bcquinnsmom on LibraryThing More than 1 year ago
no spoilers, but here's a synopsisAn unqualified 10! I literally did not put this book down. I was up until 4 a.m finishing it and it was well worth the nasty headache I have right now. I would definitely recommend this book to anyone! Okay...maybe not to devout Christians or Catholics -- they might be a little upset with the satire. However, if you find yourself with an open mind, do read this book. You will NOT be disappointed. At times it is just downright funny; at other times, filled with wisdom.The main premise is that God is dead and that his huge body (2 miles long, with 7 million tons of displacement)has fallen into the sea from Heaven. The angels get in touch with the Vatican to give them the news; the Vatican sends the angel Raphael to one Anthony Van Horne to tell him that his mission is to tow God's body into the Arctic ocean from where it is off the coast of Africa and deposit it into a specially-prepared iceberg. There's one slight problem: towing God's body would require a huge ship, much like the one that Van Horne was captaining when it ran a reef and spilled enough oil to cover every living creature with tons of oil. Since that time, Van Horne has lost his license. But the Vatican comes to the rescue: not only will Van Horne get a new license from Brazil, he will also be getting back the very ship that wrecked on his watch, now repaired and ready to go. Van Horne, who can't shower enough to get rid of the oil on his conscience, is of course wary; but Raphael tells him that if he does this, he will gain redemption. Van Horne agrees to do the job. There's a catch: because the Vatican supercomputer predicts that while God's heart has stopped functioning, his brain may still be alive, and so they need to get God under ice within a certain time frame and make a quick journey. How does the Vatican explain all this? They launch a huge cover up (another side benefit to this book -- the "Vatican conspiracy" plot) saying that there has been a gigantic spill and the Vatican is financing a mission to clean it up. So Van Horne sets out with his hastily-picked crew, picks up God's body and starts the journey north. Then the first of many problems occurs: the crew receives a distress call from a woman who had been traveling as part of a biologist team on a replica of Darwin's The Beagle, which was wrecked in a hurricane and left her stranded on a small island which was nothing more than rocks filled with guano. Van Horne wants to send someone else after her; the Jesuit priest on board says that they must pick her up and save her. God would have wanted that. So they rescue the woman, who is an ardent feminist who belongs to an Enlightenment society and the trouble begins when she realizes what the ship's mission is. I'm not going to say another word about the plot so as not to give it away. What I will tell you is that Towing Jehovah is a brilliant piece of writing. For example, on page 118, the priest Tom and the nun Miriam are taking a drive on God's body, with the music "Also Sprach Zarasthustra" in the background, discussing how God died. The priest argues that "he died from a bad case of the twentieth century." On the next page, they get into a discussion of Nietzsche -- wonderful! Don't forget it was Nietzsche who gave the famous quote "God is Dead." And it's not just the Vatican that gets the brunt of Morrow's satire: Jews, feminists, evangelicals and others as represented by the crew members also fall victim. Even atheists & agnostics are examined: on page 135, the priest notes the effect that the discovery that God was dead would have on the world's population:"In the old days...whether you were a believer, a nonbeliever, or a confused agnostic, at some level, conscious or unconscious, you felt God was watching you, and the intuition kept you in check. Now a whole new era is upon us."And again, on 181, Miriam wonders about the post-theistic age and what's in store for the new postdomini world. There are some re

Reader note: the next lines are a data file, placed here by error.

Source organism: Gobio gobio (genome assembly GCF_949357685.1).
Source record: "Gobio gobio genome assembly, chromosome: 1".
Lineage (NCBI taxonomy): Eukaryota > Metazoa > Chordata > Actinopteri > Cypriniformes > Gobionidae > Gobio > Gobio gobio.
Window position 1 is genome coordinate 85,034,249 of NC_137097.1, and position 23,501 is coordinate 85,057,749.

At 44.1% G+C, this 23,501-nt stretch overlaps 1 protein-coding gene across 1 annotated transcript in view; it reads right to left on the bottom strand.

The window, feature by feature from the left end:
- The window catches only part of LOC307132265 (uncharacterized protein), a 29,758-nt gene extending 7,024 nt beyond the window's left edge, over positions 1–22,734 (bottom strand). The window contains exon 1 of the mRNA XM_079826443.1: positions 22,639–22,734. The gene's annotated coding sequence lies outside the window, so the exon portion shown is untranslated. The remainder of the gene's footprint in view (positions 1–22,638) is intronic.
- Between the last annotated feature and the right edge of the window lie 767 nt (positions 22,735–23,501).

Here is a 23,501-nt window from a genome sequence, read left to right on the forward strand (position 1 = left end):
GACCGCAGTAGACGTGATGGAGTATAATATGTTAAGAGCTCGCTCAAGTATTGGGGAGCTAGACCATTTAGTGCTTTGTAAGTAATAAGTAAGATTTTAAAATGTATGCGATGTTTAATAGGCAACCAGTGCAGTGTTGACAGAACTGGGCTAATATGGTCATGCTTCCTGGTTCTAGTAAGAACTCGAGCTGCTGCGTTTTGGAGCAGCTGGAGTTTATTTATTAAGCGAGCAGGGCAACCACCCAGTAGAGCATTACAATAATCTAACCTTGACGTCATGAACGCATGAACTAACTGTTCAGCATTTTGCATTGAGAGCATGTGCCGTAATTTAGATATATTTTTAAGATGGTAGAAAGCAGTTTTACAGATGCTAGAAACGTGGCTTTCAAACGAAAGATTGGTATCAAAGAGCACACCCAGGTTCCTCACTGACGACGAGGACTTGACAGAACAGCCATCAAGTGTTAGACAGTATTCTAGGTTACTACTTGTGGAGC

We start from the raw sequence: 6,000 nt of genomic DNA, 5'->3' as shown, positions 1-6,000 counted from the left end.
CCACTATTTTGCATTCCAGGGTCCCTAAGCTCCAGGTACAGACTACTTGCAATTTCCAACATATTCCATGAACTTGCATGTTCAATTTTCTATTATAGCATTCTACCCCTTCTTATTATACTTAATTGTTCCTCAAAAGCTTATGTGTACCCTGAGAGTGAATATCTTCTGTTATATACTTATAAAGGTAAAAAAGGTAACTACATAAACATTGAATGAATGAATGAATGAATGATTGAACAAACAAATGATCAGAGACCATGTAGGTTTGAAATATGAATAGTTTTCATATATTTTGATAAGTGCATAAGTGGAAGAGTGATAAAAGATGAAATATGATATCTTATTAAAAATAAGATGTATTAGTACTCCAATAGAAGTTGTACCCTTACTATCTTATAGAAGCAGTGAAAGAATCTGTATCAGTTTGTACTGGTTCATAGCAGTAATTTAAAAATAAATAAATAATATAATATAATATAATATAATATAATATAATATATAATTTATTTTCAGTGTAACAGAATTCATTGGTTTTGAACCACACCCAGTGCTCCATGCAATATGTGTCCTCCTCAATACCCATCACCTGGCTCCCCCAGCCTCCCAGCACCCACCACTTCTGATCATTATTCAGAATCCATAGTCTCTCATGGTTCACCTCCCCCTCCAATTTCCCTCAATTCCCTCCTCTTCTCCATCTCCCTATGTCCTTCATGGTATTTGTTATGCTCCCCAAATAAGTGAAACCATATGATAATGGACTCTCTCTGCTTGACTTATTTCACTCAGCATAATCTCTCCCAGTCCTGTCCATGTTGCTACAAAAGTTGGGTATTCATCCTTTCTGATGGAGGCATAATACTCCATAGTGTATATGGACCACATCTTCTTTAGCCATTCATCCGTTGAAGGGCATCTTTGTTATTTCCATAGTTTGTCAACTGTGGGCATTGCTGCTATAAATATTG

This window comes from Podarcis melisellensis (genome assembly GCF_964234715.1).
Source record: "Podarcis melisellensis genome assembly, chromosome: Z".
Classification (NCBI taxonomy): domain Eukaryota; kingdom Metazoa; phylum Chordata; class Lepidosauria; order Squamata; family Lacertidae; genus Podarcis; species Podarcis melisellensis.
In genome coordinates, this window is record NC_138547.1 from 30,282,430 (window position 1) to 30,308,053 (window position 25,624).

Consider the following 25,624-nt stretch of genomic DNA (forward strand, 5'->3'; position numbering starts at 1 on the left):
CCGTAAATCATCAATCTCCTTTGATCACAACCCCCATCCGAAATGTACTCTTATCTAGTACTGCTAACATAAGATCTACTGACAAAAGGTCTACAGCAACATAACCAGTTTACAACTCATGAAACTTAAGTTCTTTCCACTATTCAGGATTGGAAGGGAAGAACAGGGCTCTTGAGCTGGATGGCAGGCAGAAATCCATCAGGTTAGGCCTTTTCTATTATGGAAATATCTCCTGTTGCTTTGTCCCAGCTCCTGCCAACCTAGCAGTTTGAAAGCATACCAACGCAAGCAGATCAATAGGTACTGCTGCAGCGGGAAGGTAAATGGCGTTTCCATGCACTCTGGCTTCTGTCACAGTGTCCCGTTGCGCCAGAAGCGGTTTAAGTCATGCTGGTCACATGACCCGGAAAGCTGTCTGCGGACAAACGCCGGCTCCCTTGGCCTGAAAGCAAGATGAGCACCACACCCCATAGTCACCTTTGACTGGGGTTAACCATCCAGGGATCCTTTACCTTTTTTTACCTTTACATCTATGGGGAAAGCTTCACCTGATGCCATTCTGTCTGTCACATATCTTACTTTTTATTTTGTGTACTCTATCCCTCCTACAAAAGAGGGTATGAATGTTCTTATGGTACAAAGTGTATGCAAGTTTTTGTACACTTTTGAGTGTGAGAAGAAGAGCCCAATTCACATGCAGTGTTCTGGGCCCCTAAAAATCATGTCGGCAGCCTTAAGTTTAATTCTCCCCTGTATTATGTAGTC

libraryofus on LibraryThing More than 1 year ago
(Amy) God is dead. Morrow is scarcely the first to write about such things, but this tale of towing God's corpse to its final resting place in the Arctic Circle is far more entertaining than Nietzche ever dreamed of being. Managing to be both deliciously blasphemous and amazingly thought-provoking, this book is well worth reading.(Alistair) I second absolutely all of the above.
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Guest More than 1 year ago
I've read this book about 3 times in the past few years, and it's always worth the time to pick up again. Morrow's satire of how far we will go to defend our own beliefs, even in the face of overwhelming evidence, is as intelligent as it is fun to read. While some people of faith are probably offended by the premise, it's a deeper look at where we get our sense of morality from. To Morrow's credit, he does take some swipes at dogmatic Atheists as well through some of the plot lines.
Guest More than 1 year ago
Come on, confess--you're intrigued by the book's premise. Well, let me be the first to say that you won't be disappointed if you buy this one. This is a magnificently written, darkly funny book that will have you laughing while at the same time wondering what you might do if you found out there was no God. Rich characters and wonderful use of language make 'Towing Jehovah' a must-read.